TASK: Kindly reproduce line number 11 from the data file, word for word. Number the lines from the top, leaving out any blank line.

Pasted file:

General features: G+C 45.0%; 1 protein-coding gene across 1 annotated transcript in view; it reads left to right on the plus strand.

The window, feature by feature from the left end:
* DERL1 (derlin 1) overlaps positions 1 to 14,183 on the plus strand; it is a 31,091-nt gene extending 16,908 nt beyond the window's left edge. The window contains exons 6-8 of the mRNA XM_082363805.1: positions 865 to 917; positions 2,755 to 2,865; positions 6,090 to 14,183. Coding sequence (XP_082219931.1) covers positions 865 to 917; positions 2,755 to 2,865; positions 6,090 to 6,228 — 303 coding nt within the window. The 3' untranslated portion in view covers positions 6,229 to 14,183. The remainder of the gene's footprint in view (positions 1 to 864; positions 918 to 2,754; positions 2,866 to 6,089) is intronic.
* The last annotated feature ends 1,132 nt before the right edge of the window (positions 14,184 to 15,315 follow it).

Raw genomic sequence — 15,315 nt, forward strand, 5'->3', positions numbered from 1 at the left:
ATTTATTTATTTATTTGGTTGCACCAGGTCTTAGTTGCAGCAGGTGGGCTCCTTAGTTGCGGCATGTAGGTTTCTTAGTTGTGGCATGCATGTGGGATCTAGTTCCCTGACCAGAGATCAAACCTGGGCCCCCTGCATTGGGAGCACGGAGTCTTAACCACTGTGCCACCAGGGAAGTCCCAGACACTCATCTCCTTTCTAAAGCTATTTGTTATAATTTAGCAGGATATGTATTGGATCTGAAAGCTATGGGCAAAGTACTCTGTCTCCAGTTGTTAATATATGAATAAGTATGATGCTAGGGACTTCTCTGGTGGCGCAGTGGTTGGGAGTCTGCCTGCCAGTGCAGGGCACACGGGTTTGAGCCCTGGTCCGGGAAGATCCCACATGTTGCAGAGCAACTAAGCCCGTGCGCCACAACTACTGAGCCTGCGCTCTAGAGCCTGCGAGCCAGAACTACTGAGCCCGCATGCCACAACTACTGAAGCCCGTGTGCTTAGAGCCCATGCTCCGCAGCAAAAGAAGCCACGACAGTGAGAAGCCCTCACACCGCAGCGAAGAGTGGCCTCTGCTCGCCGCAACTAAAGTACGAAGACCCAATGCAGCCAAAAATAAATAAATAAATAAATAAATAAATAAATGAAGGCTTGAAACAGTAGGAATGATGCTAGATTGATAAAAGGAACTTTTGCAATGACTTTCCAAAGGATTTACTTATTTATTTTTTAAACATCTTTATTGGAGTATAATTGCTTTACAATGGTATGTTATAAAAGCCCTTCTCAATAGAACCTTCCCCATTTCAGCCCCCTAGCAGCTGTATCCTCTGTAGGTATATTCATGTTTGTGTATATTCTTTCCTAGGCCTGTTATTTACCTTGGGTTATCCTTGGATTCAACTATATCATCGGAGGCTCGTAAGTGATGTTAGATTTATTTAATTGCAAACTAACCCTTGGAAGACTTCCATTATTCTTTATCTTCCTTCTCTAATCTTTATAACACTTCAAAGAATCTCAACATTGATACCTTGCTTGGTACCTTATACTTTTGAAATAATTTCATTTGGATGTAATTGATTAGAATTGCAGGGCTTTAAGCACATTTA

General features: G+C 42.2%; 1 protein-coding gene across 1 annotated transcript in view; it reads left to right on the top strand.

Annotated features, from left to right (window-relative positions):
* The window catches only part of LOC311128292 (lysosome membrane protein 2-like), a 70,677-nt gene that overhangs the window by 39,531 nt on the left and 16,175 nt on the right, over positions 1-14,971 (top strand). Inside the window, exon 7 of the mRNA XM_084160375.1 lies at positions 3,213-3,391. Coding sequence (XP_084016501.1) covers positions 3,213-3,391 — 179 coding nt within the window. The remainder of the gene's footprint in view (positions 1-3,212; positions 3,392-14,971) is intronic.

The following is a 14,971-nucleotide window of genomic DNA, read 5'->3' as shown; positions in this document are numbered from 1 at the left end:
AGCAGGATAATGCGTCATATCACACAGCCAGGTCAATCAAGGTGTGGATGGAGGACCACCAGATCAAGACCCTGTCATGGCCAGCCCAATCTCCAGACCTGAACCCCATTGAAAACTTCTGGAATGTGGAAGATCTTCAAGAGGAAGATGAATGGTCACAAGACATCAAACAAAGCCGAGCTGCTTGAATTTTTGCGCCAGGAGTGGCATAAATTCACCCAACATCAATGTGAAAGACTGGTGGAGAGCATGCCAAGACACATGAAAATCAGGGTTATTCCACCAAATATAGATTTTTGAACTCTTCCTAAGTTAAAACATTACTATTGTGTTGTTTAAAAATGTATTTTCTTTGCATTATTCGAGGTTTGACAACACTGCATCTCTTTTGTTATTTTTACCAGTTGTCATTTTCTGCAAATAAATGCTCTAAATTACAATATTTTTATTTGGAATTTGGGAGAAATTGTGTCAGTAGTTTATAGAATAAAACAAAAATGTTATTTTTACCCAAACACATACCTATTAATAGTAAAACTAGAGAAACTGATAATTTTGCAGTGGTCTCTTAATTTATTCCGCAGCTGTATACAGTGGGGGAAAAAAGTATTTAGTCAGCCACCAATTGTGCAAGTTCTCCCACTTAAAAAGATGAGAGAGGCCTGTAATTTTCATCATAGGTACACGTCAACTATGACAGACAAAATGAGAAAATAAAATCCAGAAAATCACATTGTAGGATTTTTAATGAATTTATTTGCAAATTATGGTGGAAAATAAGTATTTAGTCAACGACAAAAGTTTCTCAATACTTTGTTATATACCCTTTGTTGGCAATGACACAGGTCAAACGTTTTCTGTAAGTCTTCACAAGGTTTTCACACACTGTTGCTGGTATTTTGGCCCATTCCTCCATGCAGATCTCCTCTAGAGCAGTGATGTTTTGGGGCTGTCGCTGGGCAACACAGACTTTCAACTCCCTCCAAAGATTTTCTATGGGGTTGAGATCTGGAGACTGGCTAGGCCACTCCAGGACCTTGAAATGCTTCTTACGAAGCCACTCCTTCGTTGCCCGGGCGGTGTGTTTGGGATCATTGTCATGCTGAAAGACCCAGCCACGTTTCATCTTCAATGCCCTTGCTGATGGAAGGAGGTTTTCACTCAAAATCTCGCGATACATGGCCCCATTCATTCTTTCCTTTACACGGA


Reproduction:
AGCAGGATAATGCGTCATATCACACAGCCAGGTCAATCAAGGTGTGGATGGAGGACCACCAGATCAAGACCCTGTCATGGCCAGCCCAATCTCCAGACCTGAACCCCATTGAAAACTTCTGGAATGTGGAAGATCTTCAAGAGGAAGATGAATGGTCACAAGACATCAAACAAAGCCGAGCTGCTTGAATTTTTGCGCCAGGAGTGGCATAAATTCACCCAACATCAATGTGAAAGACTGGTGGAGAGCATGCCAAGACACATGAAAATCAGGGTTATTCCACCAAATATAGATTTTTGAACTCTTCCTAAGTTAAAACATTACTATTGTGTTGTTTAAAAATGTATTTTCTTTGCATTATTCGAGGTTTGACAACACTGCATCTCTTTTGTTATTTTTACCAGTTGTCATTTTCTGCAAATAAATGCTCTAAATTACAATATTTTTATTTGGAATTTGGGAGAAATTGTGTCAGTAGTTTATAGAATAAAACAAAAATGTTATTTTTACCCAAACACATACCTATTAATAGTAAAACTAGAGAAACTGATAATTTTGCAGTGGTCTCTTAATTTATTCCGCAGCTGTATACAGTGGGGGAAAAAAGTATTTAGTCAGCCACCAATTGTGCAAGTTCTCCCACTTAAAAAGATGAGAGAGGCCTGTAATTTTCATCATAGGTACACGTCAACTATGACAGACAAAATGAGAAAATAAAATCCAGAAAATCACATTGTAGGATTTTTAATGAATTTATTTGCAAATTATGGTGGAAAATAAGTATTTAGTCAACGACAAAAGTTTCTCAATACTTTGTTATATACCCTTTGTTGGCAATGACACAGGTCAAACGTTTTCTGTAAGTCTTCACAAGGTTTTCACACACTGTTGCTGGTATTTTGGCCCATTCCTCCATGCAGATCTCCTCTAGAGCAGTGATGTTTTGGGGCTGTCGCTGGGCAACACAGACTTTCAACTCCCTCCAAAGATTTTCTATGGGGTTGAGATCTGGAGACTGGCTAGGCCACTCCAGGACCTTGAAATGCTTCTTACGAAGCCACTCCTTCGTTGCCCGGGCGGTGTGTTTGGGATCATTGTCATGCTGAAAGACCCAGCCACGTTTCATCTTCAATGCCCTTGCTGATGGAAGGAGGTTTTCACTCAAAATCTCGCGATACATGGCCCCATTCATTCTTTCCTTTACACGGA